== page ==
Then the Thunder opened up fourth on 7-0 run as Boris Diaw, who had been reliable from three the first two games of this series, missed a couple and at the other end the Thunder were making plays with Reggie Jackson driving the lane and Caron Butler hitting a corner three.

From there the rout was on. By 5 minutes left in the game Gregg Popovich pulled his starters and made it garbage time.

Westbrook had 26 points and Kevin Durant 25 (both were 8-of-19 shooting) but it was the 15 a piece from Ibaka and Jackson that were the key.

Ginobili finished with 23 points, Tim Duncan had 16 points on 17 shots, Kawhi Leonard had 10 on 11 shots. As a team the Spurs shot 39.6 percent on the night.

The Thunder’s defense, when they are healthy, has given the Spurs trouble for a couple years now. If the Spurs don’t figure it out by Game 4 this is going to be a best-of-three.

Three Hawks lose uncontested rebound out of bounds (video)

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How did Mike Scott, Mike Dunleavy and Malcolm Delaney fail to secure this rebound?

No wonder the Hawks lost to a Clippers team playing without Chris Paul and Blake Griffin.

James Harden makes impressive chase-down block. Really. (video)

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If we’re going to post all of James Harden‘s defensive lowlights, it’s only fair to acknowledge this impressive block.

Please overlook the fact that Jason Terry is 39 years old.

Steven Adams posterizes Rudy Gobert AND Derrick Favors with one thunderous dunk (video)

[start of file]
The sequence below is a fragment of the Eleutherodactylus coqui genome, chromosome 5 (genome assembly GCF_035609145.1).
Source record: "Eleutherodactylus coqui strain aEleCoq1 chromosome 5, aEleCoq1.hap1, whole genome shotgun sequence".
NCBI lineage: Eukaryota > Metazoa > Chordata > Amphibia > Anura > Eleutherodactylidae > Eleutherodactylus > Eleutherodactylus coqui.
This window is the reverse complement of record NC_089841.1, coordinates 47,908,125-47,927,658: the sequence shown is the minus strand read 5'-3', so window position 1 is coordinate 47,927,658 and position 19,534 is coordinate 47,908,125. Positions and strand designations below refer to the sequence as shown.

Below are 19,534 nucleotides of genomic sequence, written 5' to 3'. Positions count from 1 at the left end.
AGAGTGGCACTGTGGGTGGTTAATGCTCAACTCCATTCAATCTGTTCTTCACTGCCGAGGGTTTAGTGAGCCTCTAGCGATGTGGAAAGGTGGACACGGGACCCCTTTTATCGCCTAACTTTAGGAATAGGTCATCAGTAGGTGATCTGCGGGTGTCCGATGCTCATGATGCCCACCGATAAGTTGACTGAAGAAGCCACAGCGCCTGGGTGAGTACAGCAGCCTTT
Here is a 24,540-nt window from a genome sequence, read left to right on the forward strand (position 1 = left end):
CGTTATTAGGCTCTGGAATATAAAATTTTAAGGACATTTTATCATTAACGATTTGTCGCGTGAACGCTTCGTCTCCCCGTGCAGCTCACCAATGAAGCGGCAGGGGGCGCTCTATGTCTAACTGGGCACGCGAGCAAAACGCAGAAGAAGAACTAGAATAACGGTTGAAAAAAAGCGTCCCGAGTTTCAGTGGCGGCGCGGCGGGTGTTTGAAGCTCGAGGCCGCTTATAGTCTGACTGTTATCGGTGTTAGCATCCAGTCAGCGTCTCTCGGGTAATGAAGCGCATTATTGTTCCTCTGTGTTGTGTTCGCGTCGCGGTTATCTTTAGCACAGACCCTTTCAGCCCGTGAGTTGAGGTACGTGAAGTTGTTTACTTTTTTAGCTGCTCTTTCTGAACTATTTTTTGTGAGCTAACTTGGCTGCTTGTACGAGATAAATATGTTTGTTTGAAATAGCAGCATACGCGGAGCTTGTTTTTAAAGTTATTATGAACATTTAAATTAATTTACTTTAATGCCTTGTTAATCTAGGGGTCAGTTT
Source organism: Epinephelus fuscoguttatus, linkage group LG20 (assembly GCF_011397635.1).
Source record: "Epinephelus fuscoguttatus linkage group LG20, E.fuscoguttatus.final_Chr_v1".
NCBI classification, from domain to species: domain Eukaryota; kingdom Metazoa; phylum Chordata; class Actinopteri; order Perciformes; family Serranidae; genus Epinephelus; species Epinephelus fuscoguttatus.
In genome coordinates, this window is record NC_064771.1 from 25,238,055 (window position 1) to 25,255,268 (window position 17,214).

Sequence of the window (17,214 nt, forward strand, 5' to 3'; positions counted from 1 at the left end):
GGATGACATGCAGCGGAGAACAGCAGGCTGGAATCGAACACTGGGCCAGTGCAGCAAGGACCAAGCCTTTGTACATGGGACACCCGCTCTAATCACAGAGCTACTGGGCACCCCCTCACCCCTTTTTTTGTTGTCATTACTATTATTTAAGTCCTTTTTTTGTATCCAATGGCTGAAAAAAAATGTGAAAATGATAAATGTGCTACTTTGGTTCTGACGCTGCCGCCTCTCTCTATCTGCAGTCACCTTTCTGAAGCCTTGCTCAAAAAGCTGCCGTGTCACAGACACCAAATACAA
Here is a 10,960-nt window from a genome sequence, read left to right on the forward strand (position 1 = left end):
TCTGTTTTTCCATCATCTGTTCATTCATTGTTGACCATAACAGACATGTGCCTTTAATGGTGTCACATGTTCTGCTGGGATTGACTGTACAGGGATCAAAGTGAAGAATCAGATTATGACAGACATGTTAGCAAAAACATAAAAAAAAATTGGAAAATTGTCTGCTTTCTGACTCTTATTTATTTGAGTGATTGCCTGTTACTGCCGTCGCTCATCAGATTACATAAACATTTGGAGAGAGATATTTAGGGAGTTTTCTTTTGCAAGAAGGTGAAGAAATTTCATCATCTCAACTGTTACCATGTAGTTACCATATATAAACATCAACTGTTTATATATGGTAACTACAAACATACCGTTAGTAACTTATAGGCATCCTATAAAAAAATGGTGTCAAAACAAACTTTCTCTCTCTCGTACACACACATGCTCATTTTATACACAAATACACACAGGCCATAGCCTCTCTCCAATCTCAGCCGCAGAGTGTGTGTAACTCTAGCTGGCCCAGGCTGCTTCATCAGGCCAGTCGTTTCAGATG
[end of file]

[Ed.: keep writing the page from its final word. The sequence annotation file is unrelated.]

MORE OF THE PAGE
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Rudy Gobert and Derrick Favors form an impressive defensive tandem that usually walls off the paint.

If there were any walls here, Steven Adams jumped right over them.

Video Breakdown: How Kyle Lowry dismantles NBA defenses from 3-point range

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Toronto Raptors star Kyle Lowry is arguably the team’s best player thanks in large part to his increase in 3-point shooting ability this season. He’s just above 43 percent from deep this year, much better than his career average of 36 percent. Lowry has increased his 3-point percentage six points over last season, and he’s a big part of why the Raptors are so good on offense, and why they’re a contender in the Eastern Conference.

So how does he do it?

Watch the full video breakdown on Lowry’s 3-point shooting above, or read the text version of the article below.

Early Offense

I looked at a lot of tape of Lowry over the last 3 years and he hasn’t changed much on his shot mechanics. There’s no big change in his sweep or sway toward the basket when he shoots, and he still brings the ball up from his left side.

Part of his leap is be how quickly he’s getting his shots off and how many of his early offense field goal attempts come in the form of 3-pointers.

Lowry has bumped up how many 3-pointers he’s taken in the early offense, recorded here as between 24 and 15 seconds on the shot clock. Year-over-year he’s taken nearly eight percent more of his field goals as three pointers in this range.